# Parallel Primary Coils of Two Different Transformers

Attached below please find a figure1 which is what I want to achieve (i.e. split a balanced audio line into two isolated outputs in a passive manner). The transformers that I currently have are 10 kΩ:10 kΩ with a 550 Ω primary and secondary resistances.

1. If the transformer is 10 kΩ:10 kΩ, this means that for maximum power output a 10 kΩ load must be used at the secondary and at the same time the primary should not be loaded? For example an output source with an output impedance of 10 kΩ will definitely load the primary of the transformer.

2. If I parallel the inputs of the two transformers as seen in the figure, will the effective impedance become 5 kΩ?

3. If the effective primary impedance becomes 5 kΩ, this means that the secondary output impedance of each transformer is now 5 kΩ?

4. If the effective primary impedance becomes 5 kΩ, is maximum power transfer still achieved?

Thank you!

• The transformers themselves don't really have an "impedance of 10k". What they do is REFLECT the impedance of your LOAD. Anyhow, to me these are clearly XLR jacks. You probably do not need to transfer "maximum power" for microphone level signals. Am I right with that guess??? Commented Jan 29, 2021 at 21:50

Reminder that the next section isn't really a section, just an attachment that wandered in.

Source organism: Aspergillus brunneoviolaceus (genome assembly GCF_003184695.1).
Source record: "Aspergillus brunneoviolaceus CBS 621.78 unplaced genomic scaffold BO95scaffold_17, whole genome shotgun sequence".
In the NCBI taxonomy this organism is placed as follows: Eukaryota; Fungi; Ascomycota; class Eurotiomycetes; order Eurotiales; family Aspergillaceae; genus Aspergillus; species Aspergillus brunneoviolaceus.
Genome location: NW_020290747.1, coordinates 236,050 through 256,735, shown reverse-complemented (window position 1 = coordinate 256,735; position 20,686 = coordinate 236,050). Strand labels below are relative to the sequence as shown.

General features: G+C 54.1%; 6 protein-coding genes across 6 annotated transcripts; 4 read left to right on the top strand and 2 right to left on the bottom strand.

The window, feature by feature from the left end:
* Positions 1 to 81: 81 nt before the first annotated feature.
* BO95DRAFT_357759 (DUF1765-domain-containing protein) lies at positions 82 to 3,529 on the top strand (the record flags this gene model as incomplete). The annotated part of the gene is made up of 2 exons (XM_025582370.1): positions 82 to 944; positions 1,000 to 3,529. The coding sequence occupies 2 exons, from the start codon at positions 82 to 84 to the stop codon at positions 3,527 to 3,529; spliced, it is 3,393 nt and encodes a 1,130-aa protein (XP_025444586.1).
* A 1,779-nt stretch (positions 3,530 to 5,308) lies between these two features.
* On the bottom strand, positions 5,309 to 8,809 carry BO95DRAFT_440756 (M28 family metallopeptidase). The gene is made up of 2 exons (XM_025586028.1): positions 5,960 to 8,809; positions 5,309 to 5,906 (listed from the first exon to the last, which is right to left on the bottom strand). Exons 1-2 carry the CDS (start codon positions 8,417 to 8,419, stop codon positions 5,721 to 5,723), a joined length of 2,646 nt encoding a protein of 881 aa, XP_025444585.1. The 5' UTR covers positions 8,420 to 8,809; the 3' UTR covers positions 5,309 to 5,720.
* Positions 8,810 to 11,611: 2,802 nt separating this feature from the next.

• @KyleB >What they do is REFLECT the impedance of your LOAD. If I put the primaries in parallel I will have a 5kΩ at the primary and so 5kΩ at the output? >Anyhow, to me these are clearly XLR jacks. You probably do not need to transfer "maximum power" for microphone level signals. Am I right with that guess??? Actually no since XLR jacks are used also between outboard audio gear not just microphones. Commented Jan 29, 2021 at 21:56
• Ok, so they're for audio signals. Still that's a "line level" signal of maybe 1 volt RMS. Not a power amp ;) (I'm very familiar with audio gear, I own a full PA and run sound for local bands & other groups for fun). Yes, if you have 5k LOAD, and these transformers are wound 1:1, you'll see 5k at the input. (Plus wire resistance) If you put these in parallel, each with a 5k load, your pad will see paralleled 5k, or 2.5k impedance. However, no modern audio equipment I've ever come across has an input impedance low as 5k. Usually they will be MUCH higher. Commented Jan 29, 2021 at 22:11
• One reason input impedances are so high is (very very often) the outputs of gear X will be capacitor coupled. If the impedance is too low, that turns the input into a high pass filter and you end up cutting your bass frequencies. "Generally" you should have maybe 20-30k input impedance. This value will definitely be specified in your manual. Keep in mind, you're not transferring "power", you're transferring a "voltage" signal. So ensuring you have a perfect match isn't really a super high requirement. What you REALLY want is to not introduce distortion. Commented Jan 29, 2021 at 22:16
• No, I will have a 10k load. I meant that if the primary of my transformers have a 10k impedance each and I put them in parallel, then at my input I'd have a 5k effective impedance. Having a 5k effective impedance at the primary will show as a 5k impedance at the output? Commented Jan 29, 2021 at 22:21